I usually have no desire to spend time with them at all. I love them and have a strong sense of duty I just don't enjoy them or want to do any of the things they do.

However, I spent their whole lives going out of my way to care for them in every way a good mother should. My boys are well cared for and I am always here for them, but it feels very unnatural and fake and unenjoyable.

It is a bit like a retail job you don't like where you put on a fake persona and slog through it the best you can. I don't get to leave this job, though. The worst is how I'm demonized for it.

I've done everything I can for them for 16 years including all the extra-curriculars (kids baseball is agonizing to fake enjoy I swear) and it has never been easy.

Shouldn't I get more credit than those moms who love nothing more than spending time with their kids? That doesn't sound hard to me. Nope...I fail because I want my own life.

14. From Cheerful-Litigant:

I don't regret having my kids so much as keeping them. I feel badly that I'm their mother and my husband is their father, because we've made some serious mistakes and they have had to deal with that.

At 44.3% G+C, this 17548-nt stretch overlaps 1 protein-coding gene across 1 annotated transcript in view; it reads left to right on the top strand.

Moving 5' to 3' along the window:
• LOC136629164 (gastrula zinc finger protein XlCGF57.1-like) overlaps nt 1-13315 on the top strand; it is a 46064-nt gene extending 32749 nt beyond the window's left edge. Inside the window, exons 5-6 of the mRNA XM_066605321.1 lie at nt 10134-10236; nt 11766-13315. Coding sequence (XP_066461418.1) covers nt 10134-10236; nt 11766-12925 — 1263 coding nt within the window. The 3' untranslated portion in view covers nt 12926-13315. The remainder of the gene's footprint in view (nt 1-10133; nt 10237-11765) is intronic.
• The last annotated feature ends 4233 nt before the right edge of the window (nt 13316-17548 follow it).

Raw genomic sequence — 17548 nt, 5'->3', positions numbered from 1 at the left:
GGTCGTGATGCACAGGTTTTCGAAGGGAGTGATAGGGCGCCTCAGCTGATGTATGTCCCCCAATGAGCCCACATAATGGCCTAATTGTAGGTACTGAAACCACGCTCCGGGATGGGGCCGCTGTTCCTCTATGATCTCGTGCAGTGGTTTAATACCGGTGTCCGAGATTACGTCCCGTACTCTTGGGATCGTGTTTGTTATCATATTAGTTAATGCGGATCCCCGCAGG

I was 17 when I had my oldest two (twins) and I genuinely did not understand how much my brain was still changing and how unprepared I was and how unprepared I would remain.

The first few years I felt like I really did pretty well --- not even 'pretty well for a teen mom', I thought I was a pretty excellent mom overall. As I've gotten older and more self-aware that has changed.

This isn't a constant crushing feeling or anything, just something that hurts from time to time and I try and deal. And again, I don't regret having them.

I understand that I'm biased but I truly believe that all four of them are wonderful people and the world is a much better place with them in it. But I regret not handing them over to someone who would've done a better job.

15. From Uniqueusername121:

Because kids aren't the life completer we believe they are. Actually, they take away from your quality of life daily. My kids are 13 and 11 and they STILL mess up my daily life.

Worst of all is I love them so much I couldn't do without them even though they disturb my peace all the time. I do not recommend having children. Maybe one but not necessary. We perpetuate the species needlessly.